A Mirage of Hope for Israelis and Palestinians

NAOMI ZEVELOFF covers religion, politics, and conflict, and is the former Middle East correspondent of the Forward. 

In March, as coronavirus began to spread through Israel and the Palestinian Territories, I went to Jerusalem’s Old City to cover a story for Public Radio International’s The World about how people of faith were coping with restrictions on holy sites. On a timeworn stone path, I met Fathi Jabari, a Palestinian shopkeeper. He told me that he was struck by the fact that the virus makes no distinctions between people—Muslims, Christians, or Jews. “This coronavirus makes the world as a small village.”

It was an oddly hopeful message, in what was an oddly hopeful time. Among Israelis and Palestinians, I sensed a quiet acknowledgment that—at least when it comes to health—their fate is tied together. Israeli doctors trained with Palestinian ones, and some leaders even talked about cooperation.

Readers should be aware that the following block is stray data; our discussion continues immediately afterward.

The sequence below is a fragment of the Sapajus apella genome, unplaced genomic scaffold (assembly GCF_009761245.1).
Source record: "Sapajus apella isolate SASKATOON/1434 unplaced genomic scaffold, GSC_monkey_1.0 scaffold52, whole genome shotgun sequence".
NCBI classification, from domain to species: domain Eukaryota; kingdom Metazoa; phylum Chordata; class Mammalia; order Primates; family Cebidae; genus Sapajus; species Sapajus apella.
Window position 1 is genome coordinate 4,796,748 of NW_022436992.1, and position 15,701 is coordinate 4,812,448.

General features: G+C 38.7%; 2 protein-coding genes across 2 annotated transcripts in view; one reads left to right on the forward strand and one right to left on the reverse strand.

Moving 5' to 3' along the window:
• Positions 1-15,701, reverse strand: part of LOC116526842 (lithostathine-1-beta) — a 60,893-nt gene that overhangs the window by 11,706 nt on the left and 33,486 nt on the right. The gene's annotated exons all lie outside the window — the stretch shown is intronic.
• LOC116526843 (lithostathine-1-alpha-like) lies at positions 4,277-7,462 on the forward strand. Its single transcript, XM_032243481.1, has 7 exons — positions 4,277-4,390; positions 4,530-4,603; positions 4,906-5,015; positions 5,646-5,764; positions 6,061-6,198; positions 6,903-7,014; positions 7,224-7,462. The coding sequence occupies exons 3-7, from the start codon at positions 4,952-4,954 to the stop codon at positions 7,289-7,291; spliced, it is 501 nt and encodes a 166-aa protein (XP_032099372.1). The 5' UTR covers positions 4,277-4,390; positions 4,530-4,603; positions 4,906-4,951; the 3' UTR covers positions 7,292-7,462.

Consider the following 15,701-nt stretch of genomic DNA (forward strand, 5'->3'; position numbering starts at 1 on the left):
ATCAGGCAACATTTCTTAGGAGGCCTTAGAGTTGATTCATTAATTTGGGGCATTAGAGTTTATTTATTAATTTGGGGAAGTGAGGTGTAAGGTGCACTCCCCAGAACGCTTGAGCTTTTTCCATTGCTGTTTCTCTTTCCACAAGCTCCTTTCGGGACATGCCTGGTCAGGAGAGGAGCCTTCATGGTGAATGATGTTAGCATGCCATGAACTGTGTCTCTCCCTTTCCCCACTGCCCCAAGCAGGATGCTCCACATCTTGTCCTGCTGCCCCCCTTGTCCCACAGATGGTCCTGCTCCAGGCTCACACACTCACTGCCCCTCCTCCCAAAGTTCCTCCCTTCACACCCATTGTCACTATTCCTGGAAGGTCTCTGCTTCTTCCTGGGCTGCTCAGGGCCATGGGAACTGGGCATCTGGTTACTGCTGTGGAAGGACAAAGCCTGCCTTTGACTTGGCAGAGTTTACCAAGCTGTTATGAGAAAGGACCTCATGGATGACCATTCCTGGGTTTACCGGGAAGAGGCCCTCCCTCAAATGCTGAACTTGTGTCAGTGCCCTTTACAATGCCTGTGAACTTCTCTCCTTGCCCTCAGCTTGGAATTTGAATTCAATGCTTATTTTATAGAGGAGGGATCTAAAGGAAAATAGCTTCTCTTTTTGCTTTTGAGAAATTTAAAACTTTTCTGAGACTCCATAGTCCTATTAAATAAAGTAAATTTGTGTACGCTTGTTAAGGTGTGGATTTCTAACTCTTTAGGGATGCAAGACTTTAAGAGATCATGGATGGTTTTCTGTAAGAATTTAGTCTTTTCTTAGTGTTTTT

As Israel has lifted its coronavirus lockdown, that talk has sadly diminished. Israel is pushing to annex large parts of the West Bank, where Palestinians want a state. Violence is percolating again. Recently, the Israeli army killed a Palestinian man who tried to run over Israeli soldiers in his car. The next day, Israeli police shot an unarmed autistic Palestinian man—an echo of the George Floyd killing—not far from Jabari’s store. Jabari had been right: the coronavirus turned the world into a small village. But it wasn’t enough to keep the village from fraying apart.